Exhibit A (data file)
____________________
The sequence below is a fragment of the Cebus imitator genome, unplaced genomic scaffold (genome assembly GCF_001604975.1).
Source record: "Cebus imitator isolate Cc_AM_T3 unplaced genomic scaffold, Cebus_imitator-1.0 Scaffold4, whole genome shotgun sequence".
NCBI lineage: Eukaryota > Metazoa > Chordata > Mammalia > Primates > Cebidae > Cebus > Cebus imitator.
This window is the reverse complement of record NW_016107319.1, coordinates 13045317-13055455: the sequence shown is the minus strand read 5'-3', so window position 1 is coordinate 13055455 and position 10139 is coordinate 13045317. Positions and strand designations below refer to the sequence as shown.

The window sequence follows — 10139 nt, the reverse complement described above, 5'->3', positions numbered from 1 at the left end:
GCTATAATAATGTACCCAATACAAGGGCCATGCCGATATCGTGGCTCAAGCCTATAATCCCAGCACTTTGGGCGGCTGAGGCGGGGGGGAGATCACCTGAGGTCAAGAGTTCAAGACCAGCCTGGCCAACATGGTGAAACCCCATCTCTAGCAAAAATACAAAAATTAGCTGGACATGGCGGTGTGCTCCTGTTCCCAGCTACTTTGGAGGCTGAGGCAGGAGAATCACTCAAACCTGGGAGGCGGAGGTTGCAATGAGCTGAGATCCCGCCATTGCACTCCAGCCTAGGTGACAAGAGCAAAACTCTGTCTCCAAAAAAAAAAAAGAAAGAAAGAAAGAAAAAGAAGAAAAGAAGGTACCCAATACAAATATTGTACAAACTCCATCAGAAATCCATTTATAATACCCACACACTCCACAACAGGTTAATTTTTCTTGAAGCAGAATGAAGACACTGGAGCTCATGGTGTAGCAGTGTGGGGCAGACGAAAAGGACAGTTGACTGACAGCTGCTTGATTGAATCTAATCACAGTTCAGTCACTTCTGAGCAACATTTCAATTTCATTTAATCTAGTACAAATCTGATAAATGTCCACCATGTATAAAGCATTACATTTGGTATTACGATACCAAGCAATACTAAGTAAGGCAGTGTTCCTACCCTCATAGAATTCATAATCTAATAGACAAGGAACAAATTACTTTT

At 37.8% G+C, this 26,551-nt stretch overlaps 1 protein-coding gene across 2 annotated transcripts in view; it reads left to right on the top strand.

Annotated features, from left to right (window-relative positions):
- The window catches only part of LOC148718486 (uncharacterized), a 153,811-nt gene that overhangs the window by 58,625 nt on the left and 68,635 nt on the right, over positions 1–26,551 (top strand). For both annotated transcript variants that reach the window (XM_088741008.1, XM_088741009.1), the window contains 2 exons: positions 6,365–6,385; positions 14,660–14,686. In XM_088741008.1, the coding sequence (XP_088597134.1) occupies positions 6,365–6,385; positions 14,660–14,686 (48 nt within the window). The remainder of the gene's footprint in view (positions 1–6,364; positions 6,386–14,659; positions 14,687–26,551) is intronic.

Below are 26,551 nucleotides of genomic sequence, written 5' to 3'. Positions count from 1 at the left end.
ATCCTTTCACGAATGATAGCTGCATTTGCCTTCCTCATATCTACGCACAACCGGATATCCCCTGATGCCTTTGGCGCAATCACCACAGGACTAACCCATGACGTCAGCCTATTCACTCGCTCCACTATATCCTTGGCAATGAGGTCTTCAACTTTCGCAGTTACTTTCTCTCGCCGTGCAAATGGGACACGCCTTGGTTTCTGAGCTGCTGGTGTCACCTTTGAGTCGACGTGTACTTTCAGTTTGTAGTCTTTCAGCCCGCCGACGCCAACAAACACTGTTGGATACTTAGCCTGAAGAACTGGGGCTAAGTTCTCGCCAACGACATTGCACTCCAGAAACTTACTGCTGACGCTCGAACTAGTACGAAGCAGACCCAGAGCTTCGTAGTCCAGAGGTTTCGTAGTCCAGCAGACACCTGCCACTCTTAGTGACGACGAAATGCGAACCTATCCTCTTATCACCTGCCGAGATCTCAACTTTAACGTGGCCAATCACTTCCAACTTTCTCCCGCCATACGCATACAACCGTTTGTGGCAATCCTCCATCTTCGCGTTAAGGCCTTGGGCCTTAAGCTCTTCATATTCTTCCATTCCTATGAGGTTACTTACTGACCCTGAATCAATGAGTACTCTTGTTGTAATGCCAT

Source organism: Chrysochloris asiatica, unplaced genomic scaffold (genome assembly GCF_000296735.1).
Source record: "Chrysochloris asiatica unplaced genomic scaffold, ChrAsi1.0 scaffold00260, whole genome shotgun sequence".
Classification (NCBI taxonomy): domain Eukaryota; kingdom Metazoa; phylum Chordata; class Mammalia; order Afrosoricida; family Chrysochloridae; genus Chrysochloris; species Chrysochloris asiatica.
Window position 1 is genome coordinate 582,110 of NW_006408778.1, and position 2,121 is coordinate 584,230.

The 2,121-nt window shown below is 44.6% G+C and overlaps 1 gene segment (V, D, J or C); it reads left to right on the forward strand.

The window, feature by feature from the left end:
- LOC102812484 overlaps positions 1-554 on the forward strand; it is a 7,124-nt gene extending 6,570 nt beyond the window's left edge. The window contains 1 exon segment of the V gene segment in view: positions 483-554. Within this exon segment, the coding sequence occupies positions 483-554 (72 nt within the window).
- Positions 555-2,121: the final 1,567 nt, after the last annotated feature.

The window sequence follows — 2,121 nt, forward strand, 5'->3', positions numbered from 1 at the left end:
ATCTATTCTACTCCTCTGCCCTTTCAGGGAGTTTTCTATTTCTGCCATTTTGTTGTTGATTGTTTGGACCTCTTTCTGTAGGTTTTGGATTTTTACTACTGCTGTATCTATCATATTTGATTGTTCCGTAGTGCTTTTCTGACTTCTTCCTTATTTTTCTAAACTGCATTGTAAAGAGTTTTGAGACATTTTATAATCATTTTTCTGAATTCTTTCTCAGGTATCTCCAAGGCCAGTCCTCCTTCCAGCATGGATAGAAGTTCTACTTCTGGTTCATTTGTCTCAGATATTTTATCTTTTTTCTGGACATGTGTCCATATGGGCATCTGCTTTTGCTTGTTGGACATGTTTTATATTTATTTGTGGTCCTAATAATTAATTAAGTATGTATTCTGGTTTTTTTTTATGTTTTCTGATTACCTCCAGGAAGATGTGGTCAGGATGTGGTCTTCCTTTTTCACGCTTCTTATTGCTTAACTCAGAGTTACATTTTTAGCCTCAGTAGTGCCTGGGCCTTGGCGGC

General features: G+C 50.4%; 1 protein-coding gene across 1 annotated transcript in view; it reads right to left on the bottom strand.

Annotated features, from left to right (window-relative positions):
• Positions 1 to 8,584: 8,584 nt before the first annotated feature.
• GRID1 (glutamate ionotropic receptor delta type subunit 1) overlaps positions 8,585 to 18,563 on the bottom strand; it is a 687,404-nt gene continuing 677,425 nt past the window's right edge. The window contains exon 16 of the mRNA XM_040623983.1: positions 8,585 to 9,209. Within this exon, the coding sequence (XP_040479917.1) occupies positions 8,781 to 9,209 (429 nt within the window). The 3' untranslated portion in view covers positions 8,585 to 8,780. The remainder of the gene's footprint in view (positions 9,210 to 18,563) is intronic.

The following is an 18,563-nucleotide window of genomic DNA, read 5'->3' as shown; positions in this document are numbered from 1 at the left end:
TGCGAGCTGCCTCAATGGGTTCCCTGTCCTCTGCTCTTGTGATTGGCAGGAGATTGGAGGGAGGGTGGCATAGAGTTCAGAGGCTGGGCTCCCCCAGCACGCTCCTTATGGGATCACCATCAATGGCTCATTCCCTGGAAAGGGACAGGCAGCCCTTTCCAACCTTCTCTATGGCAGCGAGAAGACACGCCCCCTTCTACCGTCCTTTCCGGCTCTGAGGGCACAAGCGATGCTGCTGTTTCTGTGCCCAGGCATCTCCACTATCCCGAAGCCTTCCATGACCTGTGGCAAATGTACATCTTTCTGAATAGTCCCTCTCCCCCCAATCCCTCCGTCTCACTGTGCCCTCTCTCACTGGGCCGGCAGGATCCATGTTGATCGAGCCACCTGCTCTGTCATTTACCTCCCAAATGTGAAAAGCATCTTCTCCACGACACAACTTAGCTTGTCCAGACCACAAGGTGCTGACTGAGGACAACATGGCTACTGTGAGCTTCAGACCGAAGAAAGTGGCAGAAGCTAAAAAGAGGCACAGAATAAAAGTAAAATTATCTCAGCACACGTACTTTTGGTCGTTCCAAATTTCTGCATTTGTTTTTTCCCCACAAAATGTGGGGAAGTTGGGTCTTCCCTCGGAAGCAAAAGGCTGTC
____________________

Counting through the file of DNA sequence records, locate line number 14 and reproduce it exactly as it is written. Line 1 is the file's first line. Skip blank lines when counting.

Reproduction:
Classification (NCBI taxonomy): domain Eukaryota; kingdom Metazoa; phylum Chordata; class Mammalia; order Afrosoricida; family Chrysochloridae; genus Chrysochloris; species Chrysochloris asiatica.